Attorneys representing the Office of the Attorney General have until May this year, to file an appeal on the landmark judgment decriminalising sexual activity between consenting male adults.
The matter is to be heard in the High Court later this year.
The appeal came up for a case management hearing at the Hall of Justice in Port-of-Spain on Monday before Appellate Judge Gregory Smith.
A date for the hearing of the substantive appeal will be set after the record, which includes High Court Judge Devindra Rampersad’s judgment in the case as well as the submissions that were made before him, is filed.
The state has not sought an urgent hearing of the case.
In 2017, Trinidad-born gay rights activist Jason Jones filed the lawsuit, in which he challenged the constitutionality of Sections 13 and 16 of the Sexual Offences Act, which criminalised buggery and serious indecency even between consenting adults.
Mr. Jones, who is a resident of the United Kingdom, claimed that the long-standing legislation contravened his constitutional rights to privacy and freedom of thought and expression and was in direct contradiction to this country’s international human rights obligations.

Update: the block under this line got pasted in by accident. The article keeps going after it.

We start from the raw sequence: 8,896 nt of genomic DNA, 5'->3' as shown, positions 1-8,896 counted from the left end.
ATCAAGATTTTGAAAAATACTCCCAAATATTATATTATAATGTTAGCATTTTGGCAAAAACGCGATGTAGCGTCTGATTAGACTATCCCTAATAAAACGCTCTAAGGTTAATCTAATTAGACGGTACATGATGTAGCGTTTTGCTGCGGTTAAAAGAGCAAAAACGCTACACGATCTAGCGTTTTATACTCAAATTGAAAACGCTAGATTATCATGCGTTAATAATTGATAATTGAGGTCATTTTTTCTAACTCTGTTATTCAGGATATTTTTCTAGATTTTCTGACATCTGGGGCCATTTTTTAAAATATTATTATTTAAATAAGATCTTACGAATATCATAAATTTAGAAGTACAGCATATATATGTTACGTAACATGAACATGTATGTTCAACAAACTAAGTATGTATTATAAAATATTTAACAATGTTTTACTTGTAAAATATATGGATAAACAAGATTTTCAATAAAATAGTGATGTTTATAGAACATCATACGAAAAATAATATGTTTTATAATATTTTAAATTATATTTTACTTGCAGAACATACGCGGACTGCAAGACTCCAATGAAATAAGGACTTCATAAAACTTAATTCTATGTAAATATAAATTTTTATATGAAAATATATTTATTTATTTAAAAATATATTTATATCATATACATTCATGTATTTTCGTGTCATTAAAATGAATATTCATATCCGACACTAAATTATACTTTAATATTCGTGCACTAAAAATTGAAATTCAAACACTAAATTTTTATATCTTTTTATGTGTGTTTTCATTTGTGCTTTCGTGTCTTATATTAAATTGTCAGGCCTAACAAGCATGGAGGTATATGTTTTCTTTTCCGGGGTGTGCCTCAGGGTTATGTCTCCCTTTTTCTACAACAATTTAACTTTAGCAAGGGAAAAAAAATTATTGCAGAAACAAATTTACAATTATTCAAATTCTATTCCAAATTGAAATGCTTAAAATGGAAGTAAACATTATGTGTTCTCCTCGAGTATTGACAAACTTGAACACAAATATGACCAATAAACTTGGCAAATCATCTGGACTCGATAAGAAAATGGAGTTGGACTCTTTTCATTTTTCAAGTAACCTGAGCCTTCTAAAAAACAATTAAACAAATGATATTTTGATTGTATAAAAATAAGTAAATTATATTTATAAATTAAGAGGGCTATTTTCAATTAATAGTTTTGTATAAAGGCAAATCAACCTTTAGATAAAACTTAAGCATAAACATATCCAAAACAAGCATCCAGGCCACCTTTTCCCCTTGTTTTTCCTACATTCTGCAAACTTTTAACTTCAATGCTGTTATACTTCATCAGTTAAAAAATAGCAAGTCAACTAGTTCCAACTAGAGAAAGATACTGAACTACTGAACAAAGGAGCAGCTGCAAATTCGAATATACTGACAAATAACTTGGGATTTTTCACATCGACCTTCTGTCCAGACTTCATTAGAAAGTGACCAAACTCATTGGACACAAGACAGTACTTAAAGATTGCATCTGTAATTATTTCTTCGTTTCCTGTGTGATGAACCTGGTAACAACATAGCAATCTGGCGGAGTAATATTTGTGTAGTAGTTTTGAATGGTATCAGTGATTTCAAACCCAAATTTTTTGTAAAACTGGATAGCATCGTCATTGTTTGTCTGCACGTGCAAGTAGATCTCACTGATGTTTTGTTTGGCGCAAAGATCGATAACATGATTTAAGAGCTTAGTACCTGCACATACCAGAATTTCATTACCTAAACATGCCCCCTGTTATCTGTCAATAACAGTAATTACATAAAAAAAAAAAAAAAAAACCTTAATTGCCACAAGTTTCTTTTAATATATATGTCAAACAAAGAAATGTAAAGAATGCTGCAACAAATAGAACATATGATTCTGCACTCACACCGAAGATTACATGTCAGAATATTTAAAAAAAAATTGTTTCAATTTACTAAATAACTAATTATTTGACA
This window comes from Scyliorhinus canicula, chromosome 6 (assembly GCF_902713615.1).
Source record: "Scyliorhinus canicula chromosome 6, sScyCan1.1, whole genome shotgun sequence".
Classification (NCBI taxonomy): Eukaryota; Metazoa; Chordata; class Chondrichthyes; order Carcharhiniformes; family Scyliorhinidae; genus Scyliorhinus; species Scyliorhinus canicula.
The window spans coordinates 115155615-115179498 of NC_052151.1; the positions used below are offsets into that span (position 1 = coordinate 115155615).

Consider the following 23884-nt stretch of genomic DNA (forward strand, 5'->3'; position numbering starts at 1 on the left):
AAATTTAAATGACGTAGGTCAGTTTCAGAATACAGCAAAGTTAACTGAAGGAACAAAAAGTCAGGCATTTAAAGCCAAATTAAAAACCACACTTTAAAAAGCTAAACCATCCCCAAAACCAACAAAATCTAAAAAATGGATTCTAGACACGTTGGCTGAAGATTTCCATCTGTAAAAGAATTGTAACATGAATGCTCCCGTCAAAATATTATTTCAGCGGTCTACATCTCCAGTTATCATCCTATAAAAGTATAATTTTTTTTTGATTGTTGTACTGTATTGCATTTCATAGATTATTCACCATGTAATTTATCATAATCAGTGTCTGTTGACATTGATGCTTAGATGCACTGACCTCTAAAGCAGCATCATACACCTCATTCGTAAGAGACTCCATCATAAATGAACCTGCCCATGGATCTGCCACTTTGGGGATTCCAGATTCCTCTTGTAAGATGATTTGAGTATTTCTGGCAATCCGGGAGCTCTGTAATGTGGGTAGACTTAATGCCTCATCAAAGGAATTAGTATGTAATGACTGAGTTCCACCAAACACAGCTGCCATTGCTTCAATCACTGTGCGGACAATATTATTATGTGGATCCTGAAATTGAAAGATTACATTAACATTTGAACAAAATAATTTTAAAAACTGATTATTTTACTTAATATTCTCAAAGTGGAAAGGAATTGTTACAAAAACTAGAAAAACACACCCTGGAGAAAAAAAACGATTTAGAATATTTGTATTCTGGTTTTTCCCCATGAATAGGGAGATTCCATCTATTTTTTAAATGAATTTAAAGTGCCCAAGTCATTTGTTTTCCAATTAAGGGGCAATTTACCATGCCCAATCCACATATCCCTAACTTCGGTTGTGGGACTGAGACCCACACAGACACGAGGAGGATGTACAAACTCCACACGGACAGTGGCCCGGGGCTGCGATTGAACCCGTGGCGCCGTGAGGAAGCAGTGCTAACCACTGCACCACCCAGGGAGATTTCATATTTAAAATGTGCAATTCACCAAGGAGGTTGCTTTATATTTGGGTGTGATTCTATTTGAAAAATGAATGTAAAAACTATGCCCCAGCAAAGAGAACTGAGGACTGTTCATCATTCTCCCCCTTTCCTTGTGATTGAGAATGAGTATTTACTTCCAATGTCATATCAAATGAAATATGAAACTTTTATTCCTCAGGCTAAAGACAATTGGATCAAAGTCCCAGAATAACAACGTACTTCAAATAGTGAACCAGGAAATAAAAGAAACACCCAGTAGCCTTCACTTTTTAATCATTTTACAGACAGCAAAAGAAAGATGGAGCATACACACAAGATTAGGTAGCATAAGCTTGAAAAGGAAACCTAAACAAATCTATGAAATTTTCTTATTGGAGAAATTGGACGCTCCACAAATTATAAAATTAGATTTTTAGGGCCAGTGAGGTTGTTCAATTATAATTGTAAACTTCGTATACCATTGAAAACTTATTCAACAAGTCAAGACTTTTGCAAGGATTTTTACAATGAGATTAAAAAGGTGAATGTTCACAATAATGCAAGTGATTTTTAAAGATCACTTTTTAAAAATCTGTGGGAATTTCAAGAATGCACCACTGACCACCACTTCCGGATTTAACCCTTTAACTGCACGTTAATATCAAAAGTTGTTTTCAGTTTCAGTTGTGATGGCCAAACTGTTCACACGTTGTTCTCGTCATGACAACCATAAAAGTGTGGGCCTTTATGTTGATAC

In his 58-page judgment delivered on April 12 last year, Justice Rampersad agreed that the legislation contravened Mr. Jones’ rights to privacy and family life.
Although he acknowledged claims from State attorneys that the legislation has never been enforced against consenting adults, Justice Rampersad said that did not mitigate the impact on Mr. Jones and other homosexuals, who lived in fear of being branded criminals based on their expression of love and affection.
He suggested by allowing it to remain as valid law, parliament helped to cultivate society’s homophobic views on the issue.
Justice Rampersad did not immediately strike down the legislation as it would have meant that non-consensual anal intercourse (anal rape) would be legal.
Instead, in September last year, he modified the legislation to introduce an element of consent.
While the government has taken a neutral stance on the issue, Attorney General Faris al-Rawi has stated that government intends to appeal the judgment to the country’s highest Appellate Court, the Privy Council, to receive a comprehensive judicial determination on the controversial issue.